NHS constitution- another bad labour idea- FT Editorial
By any measure, the latest big new idea from Gordon Brown, the British prime minister, fails the test: that, after muddling along without one for 60 years, the National Health Service in England (healthcare is now devolved in Scotland and Wales) should have a constitution.
The very origins of the idea betray its weakness. It was initially dreamt up by Andy Burnham, then a junior health minister, as a means of celebrating the NHS’s 60th anniversary this July.
Why not, he mused, lay out the service’s values and ethos, setting out what patients can expect in terms of rights and responsibilities?
The real motivation, however, was far tawdrier.
Labour hoped that something could be written about the service being tax-funded and largely free at the point of use in language that the Conservative opposition would balk at. Labour would then go into the next election arguing that the NHS was not safe in Tory hands.
There was never a chance of that. David Cameron, the Conservative leader, has been at great pains to commit his party to the current model of the NHS, sealing off the subject as an election vulnerability.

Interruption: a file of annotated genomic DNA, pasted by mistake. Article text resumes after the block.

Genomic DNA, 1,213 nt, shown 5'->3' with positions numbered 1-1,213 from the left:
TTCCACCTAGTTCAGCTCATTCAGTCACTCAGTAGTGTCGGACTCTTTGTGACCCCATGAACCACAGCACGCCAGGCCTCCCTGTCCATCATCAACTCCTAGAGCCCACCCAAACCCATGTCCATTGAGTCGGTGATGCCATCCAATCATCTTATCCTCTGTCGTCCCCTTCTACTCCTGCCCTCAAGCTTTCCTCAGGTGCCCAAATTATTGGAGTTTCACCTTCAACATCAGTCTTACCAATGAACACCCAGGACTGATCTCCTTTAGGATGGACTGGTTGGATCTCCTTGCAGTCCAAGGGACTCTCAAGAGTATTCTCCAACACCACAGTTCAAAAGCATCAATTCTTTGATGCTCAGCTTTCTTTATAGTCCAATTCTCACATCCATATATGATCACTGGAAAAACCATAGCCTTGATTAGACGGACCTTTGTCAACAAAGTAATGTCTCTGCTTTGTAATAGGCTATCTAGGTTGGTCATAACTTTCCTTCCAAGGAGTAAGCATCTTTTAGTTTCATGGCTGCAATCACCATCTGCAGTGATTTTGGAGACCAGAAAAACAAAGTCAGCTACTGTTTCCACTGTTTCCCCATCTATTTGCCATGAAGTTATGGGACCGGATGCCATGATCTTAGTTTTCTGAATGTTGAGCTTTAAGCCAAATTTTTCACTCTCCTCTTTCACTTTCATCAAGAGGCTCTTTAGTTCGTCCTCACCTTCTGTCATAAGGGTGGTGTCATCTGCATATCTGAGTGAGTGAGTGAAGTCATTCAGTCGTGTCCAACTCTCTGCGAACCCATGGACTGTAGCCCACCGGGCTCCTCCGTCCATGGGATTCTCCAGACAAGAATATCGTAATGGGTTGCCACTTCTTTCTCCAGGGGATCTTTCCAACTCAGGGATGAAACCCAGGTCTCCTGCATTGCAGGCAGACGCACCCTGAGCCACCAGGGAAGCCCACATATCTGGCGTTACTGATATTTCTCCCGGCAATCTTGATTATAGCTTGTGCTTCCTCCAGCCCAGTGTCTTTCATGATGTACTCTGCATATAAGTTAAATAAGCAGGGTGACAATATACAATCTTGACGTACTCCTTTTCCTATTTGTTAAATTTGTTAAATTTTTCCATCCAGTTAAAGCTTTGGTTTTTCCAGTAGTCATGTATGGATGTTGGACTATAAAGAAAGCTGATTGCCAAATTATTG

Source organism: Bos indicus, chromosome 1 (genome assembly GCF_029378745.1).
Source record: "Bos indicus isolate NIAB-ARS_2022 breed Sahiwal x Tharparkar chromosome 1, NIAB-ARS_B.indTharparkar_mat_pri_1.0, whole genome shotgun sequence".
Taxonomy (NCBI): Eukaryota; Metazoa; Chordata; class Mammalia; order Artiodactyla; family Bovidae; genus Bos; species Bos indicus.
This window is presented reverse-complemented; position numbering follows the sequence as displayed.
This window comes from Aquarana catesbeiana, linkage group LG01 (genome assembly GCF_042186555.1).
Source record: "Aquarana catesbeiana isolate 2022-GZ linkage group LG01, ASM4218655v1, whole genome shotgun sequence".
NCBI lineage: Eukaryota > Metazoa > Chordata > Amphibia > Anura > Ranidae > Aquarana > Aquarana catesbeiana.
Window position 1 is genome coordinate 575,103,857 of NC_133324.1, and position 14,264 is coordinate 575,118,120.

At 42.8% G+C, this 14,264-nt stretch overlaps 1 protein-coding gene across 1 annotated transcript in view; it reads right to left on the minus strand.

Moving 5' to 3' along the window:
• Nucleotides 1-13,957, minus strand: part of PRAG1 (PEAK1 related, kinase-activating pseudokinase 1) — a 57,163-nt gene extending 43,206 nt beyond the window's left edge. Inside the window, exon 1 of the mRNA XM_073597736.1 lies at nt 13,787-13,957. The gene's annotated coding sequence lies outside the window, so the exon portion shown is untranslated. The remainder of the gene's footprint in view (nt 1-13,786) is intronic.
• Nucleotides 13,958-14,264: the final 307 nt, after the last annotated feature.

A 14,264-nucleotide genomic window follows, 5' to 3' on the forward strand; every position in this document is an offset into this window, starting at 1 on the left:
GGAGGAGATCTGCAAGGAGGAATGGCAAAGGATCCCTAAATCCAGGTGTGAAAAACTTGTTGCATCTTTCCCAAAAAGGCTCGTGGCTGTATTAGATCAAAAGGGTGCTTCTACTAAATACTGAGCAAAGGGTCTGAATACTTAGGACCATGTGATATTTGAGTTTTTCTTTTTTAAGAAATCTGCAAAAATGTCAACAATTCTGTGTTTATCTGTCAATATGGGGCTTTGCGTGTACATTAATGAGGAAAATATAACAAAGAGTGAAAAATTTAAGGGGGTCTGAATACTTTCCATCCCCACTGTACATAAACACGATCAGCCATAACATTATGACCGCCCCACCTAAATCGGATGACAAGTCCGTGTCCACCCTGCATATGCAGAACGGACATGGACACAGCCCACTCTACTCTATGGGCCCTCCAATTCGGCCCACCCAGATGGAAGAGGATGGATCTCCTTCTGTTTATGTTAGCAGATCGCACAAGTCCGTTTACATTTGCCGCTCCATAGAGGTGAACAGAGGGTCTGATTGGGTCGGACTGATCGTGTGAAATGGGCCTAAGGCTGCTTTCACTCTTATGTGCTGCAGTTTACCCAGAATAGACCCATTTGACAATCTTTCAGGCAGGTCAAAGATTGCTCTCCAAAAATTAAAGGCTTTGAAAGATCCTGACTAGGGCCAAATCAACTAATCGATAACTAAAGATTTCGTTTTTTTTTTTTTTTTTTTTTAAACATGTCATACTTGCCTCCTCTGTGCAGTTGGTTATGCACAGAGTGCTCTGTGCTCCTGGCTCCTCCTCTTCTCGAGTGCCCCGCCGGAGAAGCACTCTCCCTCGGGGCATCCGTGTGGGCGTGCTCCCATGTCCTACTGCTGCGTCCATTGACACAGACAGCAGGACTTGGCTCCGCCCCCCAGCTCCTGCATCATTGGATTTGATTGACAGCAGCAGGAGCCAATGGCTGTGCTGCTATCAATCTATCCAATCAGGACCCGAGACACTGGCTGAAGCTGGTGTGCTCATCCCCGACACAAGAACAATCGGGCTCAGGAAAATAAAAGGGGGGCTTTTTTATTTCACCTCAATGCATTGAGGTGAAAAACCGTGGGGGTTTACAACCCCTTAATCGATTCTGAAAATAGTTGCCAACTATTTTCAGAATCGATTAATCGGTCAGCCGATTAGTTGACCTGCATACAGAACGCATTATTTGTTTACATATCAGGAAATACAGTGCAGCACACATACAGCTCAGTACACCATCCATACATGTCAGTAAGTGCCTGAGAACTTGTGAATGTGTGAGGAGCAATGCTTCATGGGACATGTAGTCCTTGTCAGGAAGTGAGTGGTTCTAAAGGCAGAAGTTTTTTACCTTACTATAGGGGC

But the idea, once born, has refused to die. Even now, weeks before its intended publication, no one in Whitehall seems to have much idea of what might be in it.
The plan may set out some responsibilities (not to abuse the service), some rights to minimum standards of care and possibly some definition of who should do what in the NHS from ministers downwards.
But the odds are it will either be so vacuous as to be meaningless, or that it will open up cans of worms that ministers will wish they had never touched.
If the constitution tries to define entitlements, ministers risk having to decide what should be in (and not in) a “core” NHS. States round the world have tried the idea and found it lacking.
If the new model deals with accountability, it risks freezing what should be flexible: healthcare systems need to be malleable to respond to changing technology, disease and patterns of care. That risk will rise if it is a legal document.
And if it is not put into law it will count for nothing more than the stated principles of the NHS – all of which are contained in countless Department of Health documents, and some of which are already enshrined in law.
This futile exercise will create the illusion of activity while doing nothing to improve patient care. It should be dropped.
Ministers instead should concentrate on their other (and wholly welcome) proposals this week: ensuring that patients have choice and that hospitals have real financial incentives to improve the quality of care.